This Selected Issues paper offers policy recommendations for Senegal to reach high and sustained growth with the goal of exiting low-income country status. For Senegal to reach Plan Sénégal Emergent (PSE) objectives, reforms under the PSE need to create space for small and medium-sized enterprises and foreign direct investment to thrive. Reform of Senegal’s business environment needs to be accelerated. Macrostructural reforms should be stepped up in the energy sector, in which Senegal still ranks 170th in the world. Progress in the electricity sector can be achieved by continuing to improve reliability of supply and reduce electricity costs. Reform of the taxation system, by simplifying procedures and optimizing the tax rates, is another macro-critical area in which Senegal needs to make significant strides.
This Selected Issues paper examines growth, structural transformation, and diversification in Mali. At present, the majority of Mali’s population is employed in low-productivity agriculture, and the secondary sector is underdeveloped. Further structural transformation and diversification of output and exports could thus yield significant growth dividends, but will be challenging in the context of a rapid projected increase in the workforce over coming decades, much of which would need to be absorbed by the agricultural sector. Policies could focus on easing the constraints to structural transformation in key areas such as education and the business climate, as well as devising a clear strategy for tackling the challenges posed by rapid population growth.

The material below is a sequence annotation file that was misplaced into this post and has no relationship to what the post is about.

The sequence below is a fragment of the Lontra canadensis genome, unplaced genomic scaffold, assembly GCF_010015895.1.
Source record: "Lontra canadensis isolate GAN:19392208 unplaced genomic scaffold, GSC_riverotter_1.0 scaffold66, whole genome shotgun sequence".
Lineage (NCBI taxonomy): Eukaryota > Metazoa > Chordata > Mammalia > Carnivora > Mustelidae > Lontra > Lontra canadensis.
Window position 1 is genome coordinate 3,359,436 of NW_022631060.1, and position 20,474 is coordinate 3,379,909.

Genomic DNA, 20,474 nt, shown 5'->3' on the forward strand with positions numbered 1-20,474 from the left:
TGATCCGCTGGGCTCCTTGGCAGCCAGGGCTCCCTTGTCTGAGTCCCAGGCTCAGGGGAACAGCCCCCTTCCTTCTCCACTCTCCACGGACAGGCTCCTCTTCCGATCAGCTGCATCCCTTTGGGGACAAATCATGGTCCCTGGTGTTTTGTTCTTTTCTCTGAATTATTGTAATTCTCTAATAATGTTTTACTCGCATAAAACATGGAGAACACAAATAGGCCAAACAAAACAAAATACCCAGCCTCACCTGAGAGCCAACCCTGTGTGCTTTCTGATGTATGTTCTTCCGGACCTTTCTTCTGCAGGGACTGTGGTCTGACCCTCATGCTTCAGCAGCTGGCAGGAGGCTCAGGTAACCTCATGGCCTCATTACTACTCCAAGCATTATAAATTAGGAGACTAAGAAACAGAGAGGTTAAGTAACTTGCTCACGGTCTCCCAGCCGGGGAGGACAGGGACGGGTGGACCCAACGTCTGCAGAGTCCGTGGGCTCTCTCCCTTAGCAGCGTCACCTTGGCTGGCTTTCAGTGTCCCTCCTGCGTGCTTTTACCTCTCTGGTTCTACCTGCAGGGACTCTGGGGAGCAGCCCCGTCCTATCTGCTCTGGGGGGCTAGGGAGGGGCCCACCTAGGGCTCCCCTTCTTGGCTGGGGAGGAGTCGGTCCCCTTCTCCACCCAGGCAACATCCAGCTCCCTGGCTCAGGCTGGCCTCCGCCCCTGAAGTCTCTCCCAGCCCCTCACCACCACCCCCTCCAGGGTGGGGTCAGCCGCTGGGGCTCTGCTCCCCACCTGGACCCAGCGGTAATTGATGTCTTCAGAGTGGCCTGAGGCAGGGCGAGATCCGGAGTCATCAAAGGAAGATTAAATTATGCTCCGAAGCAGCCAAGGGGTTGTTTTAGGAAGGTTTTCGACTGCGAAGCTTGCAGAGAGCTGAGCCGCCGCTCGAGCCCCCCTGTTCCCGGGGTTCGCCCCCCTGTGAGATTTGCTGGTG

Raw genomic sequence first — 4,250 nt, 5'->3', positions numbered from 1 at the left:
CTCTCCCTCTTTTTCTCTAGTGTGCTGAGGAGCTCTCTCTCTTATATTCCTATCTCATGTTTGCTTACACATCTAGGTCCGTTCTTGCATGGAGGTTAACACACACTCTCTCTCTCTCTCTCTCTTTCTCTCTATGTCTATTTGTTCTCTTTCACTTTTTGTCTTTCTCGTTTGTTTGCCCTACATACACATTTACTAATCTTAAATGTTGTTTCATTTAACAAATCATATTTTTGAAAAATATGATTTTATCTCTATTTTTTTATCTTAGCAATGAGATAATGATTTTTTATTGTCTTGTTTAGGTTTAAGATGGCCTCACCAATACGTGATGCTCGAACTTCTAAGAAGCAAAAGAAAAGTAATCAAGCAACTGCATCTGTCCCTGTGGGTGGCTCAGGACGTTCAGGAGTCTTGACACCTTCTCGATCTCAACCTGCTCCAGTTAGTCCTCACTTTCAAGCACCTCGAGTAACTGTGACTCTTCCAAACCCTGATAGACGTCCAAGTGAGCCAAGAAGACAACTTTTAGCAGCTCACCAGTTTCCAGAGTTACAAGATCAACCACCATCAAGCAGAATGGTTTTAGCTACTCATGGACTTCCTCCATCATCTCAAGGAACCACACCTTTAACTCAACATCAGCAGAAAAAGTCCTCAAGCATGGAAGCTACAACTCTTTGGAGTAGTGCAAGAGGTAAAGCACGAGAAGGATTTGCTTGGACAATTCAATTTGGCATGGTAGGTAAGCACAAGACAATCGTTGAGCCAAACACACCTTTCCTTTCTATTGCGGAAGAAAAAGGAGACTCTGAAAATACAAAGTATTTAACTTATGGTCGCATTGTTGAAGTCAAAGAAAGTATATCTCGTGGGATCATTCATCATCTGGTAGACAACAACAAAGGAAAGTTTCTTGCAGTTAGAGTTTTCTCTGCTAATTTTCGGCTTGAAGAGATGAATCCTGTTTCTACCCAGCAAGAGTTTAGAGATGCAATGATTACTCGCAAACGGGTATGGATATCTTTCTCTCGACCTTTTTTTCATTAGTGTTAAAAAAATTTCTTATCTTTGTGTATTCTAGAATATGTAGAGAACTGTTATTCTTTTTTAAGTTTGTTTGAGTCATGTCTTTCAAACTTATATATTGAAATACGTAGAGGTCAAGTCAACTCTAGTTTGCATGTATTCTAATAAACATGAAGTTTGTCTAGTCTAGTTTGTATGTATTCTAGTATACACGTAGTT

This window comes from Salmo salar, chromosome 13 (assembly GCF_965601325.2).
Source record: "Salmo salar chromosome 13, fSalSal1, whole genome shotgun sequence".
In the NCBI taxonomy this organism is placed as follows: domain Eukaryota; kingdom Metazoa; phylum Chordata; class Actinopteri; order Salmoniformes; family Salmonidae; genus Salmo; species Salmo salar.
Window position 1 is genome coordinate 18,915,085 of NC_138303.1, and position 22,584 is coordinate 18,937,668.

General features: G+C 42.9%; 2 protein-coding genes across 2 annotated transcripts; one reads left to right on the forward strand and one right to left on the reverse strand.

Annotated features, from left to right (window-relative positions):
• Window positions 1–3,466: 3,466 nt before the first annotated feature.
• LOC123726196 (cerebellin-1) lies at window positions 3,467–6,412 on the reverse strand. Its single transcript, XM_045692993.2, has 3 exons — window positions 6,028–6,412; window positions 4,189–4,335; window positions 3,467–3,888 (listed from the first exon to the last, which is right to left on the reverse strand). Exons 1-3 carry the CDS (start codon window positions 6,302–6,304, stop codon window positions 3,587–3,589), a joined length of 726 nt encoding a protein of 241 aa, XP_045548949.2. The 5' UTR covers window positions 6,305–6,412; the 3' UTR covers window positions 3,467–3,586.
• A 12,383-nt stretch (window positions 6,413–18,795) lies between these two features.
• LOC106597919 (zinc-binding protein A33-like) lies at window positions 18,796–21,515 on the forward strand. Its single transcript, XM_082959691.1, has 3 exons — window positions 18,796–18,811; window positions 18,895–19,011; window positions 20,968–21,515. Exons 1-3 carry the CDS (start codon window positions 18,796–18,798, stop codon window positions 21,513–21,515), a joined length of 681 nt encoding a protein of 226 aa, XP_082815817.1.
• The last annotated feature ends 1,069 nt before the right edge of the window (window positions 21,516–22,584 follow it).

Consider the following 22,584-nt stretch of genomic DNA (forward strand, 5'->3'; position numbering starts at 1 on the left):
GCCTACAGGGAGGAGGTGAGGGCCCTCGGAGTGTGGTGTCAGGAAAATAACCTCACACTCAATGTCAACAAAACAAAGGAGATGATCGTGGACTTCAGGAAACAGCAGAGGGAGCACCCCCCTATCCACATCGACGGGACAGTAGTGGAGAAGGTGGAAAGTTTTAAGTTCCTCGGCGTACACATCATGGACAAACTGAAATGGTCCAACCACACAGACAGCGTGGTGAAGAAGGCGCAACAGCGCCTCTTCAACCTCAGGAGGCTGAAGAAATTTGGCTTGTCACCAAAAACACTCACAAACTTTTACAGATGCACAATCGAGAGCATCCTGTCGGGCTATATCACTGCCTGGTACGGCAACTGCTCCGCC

Cambodia is poised to join a new generation of Asian frontier economies transitioning from low-income to emerging-market. But the path to greater and more shared prosperity requires a solid foundation of sound macroeconomic policies, enabling new growth drivers, tackling a highly dollarized and fragmented financial system, and creating more fiscal policy space to help meet Cambodia’s vast development needs. This book first takes a closer look at the key economic challenges Cambodia faces at the current juncture, highlighting Cambodia’s structural and financial constraints to growth as well as shifting vulnerabilities as Asia rebalances. It then lays out how a strategy of fiscal and financial sector policies, from creating a fairer and more buoyant tax system to modernizing financial instruments, markets and supervision, can help mobilize the resources and tools needed for one of Asia’s youngest and fastest-growing populations to enjoy more self-sustaining and inclusive growth.
The Technical Assistance Report on the Philippines’ road map for a pro-growth and equitable tax system is examined. Tax revenue has declined over the last decade in the Philippines owing to generous and expanding tax incentives, tariff rate reduction, deteriorating tax compliance caused by ineffective and inefficient revenue administration, and a gradual erosion of excise revenue owing to nonindexation. One of the key reasons for providing tax incentives in the Philippines is concern that the country needs to be competitive with other countries in the region to attract foreign direct investment.
The Fund has long played a lead role in supporting developing countries’ efforts to improve their revenue mobilization. This paper draws on that experience to review issues and good practice, and to assess prospects in this key area.